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We were in New Zealand when my youngest daughter, Kirsten, decided she wanted to go bungee jumping.
Gary and I had brought her to New Zealand with us for a conference, and when she saw a sign for bungee jumping, she begged to do it. I knew Gary wouldn’t want to go with her, so I reluctantly agreed.

Agreed to climb 141 feet up, and jump.

Off a bridge.

141 feet up. That’s how high the Kawarau Bridge in New Zealand is, in case you didn’t know that.

As we reached the top of the bridge, I had a sudden realization of exactly what I had agreed to.

Because most bridges usually go over some form of water, right?

The Kawarau Bridge goes over a surging river, and has a beautiful rock canyon on either side.

The people going ahead of us screamed as they dove headfirst from the bridge.

They screamed some more as they were yanked up by the cord just moments before their heads touched the water below. And they screamed some more as they bounced almost all the way back up to the bridge again.

Kirsten and I watched the whole thing. We also watched as, once they were finished bouncing, they dangled over the river until a small boat came to retrieve them and started them on their long climb up the flights of stairs.

It was daunting for sure.

My adrenaline began to kick in.

When Kirsten started getting cold feet, I was surprised to hear myself saying, “We’ve already come this far. Let’s do it.”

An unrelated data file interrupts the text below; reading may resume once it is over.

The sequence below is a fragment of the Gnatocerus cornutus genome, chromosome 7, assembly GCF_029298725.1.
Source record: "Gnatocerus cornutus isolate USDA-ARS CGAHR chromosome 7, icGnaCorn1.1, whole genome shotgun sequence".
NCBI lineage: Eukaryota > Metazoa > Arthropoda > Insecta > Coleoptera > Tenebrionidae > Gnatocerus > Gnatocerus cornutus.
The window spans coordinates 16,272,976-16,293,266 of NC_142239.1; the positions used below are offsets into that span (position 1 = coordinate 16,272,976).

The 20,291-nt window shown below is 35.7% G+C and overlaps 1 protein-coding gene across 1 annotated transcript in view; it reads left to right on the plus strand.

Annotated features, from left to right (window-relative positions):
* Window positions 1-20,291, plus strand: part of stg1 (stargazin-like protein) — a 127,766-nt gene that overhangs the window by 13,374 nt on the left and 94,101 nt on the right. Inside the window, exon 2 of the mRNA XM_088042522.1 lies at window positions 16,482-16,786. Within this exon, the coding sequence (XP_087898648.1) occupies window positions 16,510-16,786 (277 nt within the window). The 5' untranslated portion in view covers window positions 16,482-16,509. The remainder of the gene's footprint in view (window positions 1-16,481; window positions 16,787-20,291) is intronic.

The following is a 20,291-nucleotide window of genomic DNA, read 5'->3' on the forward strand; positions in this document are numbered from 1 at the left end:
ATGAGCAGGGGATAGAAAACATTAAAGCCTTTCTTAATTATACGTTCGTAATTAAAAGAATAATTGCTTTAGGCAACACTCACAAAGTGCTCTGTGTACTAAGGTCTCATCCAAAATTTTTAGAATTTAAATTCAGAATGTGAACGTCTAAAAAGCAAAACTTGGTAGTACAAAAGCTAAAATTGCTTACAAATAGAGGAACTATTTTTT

So, Kirsten jumped.

Then they wrapped my feet together, hooked me to the harness, and told me to climb out on the small diving-board-like platform.

Walking with your legs tied together is hard by the way, let alone trying to balance with your legs tied together while walking out on a board with no railing and looking over into a hundred foot drop. Yeah.

The guy working the thing tried to pry my hands from the bridge railing as I inched my way out. Then he counted to three.

And I jumped.

Off the bridge toward the surging river with the rock canyons on either side.

And, you know what?

As I soared through the air for those next few seconds, and I took in the gorgeous view, I was so happy I had decided to take that leap and overcome that fear.

And for the rest of that day, Kirsten and I both felt like we were on top of the world. We felt fearless. We had overcome that fear.

That’s how God created all of us to live—in a state of fearlessness. That feeling you get where it feels like you can do anything and you’re brave, that’s what you were created to live in through God’s love.

Now, I’m not saying you need to go jumping off bridges with your feet tied together.
But what is fear keeping you from doing?

Applying for that new job? Taking that course? Signing up for that big project at work? Visiting that church down the road? Riding a roller coaster with your son who loves them? Spending money on a vacation? Flying in an airplane to visit family across the country? Speaking in front of a group? Hiring another employee? Making a new friend?

That list can get pretty long pretty quickly.

The point is that fear is bondage. It holds you back.

It doesn’t matter how you’re living with it—whether you’re just tolerating it, you’re coping with it, or you’re reacting to it—if fear is present at all in your life, it’s keeping you from being free.

Fear wants to make you its slave.

But even when the emotion of fear comes on you, you don’t have to obey it. You can speak to it and take authority over it. You can choose faith in God over fear and the world’s system.

Break up with fear once and for all. And when it tries to come back, when it tries to talk to you, when it tries to find a place in your life, take authority over it. Run to God’s perfect love, because “perfect love casts out fear.” (1 John 4:18)

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